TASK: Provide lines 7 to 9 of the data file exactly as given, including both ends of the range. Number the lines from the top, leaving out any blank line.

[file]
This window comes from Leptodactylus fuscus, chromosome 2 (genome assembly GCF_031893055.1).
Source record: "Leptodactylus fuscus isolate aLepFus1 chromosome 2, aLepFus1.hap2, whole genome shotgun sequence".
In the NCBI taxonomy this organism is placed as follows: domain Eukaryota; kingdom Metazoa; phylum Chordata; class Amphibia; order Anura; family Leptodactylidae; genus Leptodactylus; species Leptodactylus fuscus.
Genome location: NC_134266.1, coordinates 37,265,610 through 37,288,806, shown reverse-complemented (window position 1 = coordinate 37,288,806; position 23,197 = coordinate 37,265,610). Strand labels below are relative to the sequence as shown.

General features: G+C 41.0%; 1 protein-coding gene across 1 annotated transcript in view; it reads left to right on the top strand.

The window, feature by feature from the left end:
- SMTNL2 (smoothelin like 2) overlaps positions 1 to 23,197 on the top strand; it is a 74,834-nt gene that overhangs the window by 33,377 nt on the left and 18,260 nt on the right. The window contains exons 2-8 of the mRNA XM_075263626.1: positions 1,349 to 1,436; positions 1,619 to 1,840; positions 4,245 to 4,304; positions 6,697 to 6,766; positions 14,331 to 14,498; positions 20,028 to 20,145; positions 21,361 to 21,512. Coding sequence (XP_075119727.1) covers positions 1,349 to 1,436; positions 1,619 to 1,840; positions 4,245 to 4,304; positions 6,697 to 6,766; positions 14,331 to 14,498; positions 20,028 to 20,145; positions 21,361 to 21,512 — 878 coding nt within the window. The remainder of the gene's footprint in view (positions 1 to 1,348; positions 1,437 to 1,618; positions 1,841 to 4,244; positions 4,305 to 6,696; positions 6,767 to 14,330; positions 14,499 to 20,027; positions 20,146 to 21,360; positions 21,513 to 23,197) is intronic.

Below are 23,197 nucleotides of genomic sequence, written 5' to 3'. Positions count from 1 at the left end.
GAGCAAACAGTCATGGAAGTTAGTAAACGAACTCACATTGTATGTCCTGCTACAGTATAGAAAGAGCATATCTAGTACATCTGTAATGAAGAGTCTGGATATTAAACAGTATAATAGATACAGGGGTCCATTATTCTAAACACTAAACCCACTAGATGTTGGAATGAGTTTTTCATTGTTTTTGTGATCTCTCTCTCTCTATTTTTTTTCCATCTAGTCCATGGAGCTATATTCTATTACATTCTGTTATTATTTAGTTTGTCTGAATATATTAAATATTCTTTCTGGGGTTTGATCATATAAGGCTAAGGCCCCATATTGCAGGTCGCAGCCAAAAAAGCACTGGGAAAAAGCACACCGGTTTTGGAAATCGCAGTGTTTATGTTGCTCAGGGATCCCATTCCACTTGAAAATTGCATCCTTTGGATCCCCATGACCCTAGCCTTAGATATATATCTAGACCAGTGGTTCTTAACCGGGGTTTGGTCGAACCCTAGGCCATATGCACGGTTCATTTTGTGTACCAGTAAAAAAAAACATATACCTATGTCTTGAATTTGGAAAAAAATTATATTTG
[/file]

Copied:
- SMTNL2 (smoothelin like 2) overlaps positions 1 to 23,197 on the top strand; it is a 74,834-nt gene that overhangs the window by 33,377 nt on the left and 18,260 nt on the right. The window contains exons 2-8 of the mRNA XM_075263626.1: positions 1,349 to 1,436; positions 1,619 to 1,840; positions 4,245 to 4,304; positions 6,697 to 6,766; positions 14,331 to 14,498; positions 20,028 to 20,145; positions 21,361 to 21,512. Coding sequence (XP_075119727.1) covers positions 1,349 to 1,436; positions 1,619 to 1,840; positions 4,245 to 4,304; positions 6,697 to 6,766; positions 14,331 to 14,498; positions 20,028 to 20,145; positions 21,361 to 21,512 — 878 coding nt within the window. The remainder of the gene's footprint in view (positions 1 to 1,348; positions 1,437 to 1,618; positions 1,841 to 4,244; positions 4,305 to 6,696; positions 6,767 to 14,330; positions 14,499 to 20,027; positions 20,146 to 21,360; positions 21,513 to 23,197) is intronic.

Below are 23,197 nucleotides of genomic sequence, written 5' to 3'. Positions count from 1 at the left end.
GAGCAAACAGTCATGGAAGTTAGTAAACGAACTCACATTGTATGTCCTGCTACAGTATAGAAAGAGCATATCTAGTACATCTGTAATGAAGAGTCTGGATATTAAACAGTATAATAGATACAGGGGTCCATTATTCTAAACACTAAACCCACTAGATGTTGGAATGAGTTTTTCATTGTTTTTGTGATCTCTCTCTCTCTATTTTTTTTCCATCTAGTCCATGGAGCTATATTCTATTACATTCTGTTATTATTTAGTTTGTCTGAATATATTAAATATTCTTTCTGGGGTTTGATCATATAAGGCTAAGGCCCCATATTGCAGGTCGCAGCCAAAAAAGCACTGGGAAAAAGCACACCGGTTTTGGAAATCGCAGTGTTTATGTTGCTCAGGGATCCCATTCCACTTGAAAATTGCATCCTTTGGATCCCCATGACCCTAGCCTTAGATATATATCTAGACCAGTGGTTCTTAACCGGGGTTTGGTCGAACCCTAGGCCATATGCACGGTTCATTTTGTGTACCAGTAAAAAAAAACATATACCTATGTCTTGAATTTGGAAAAAAATTATATTTG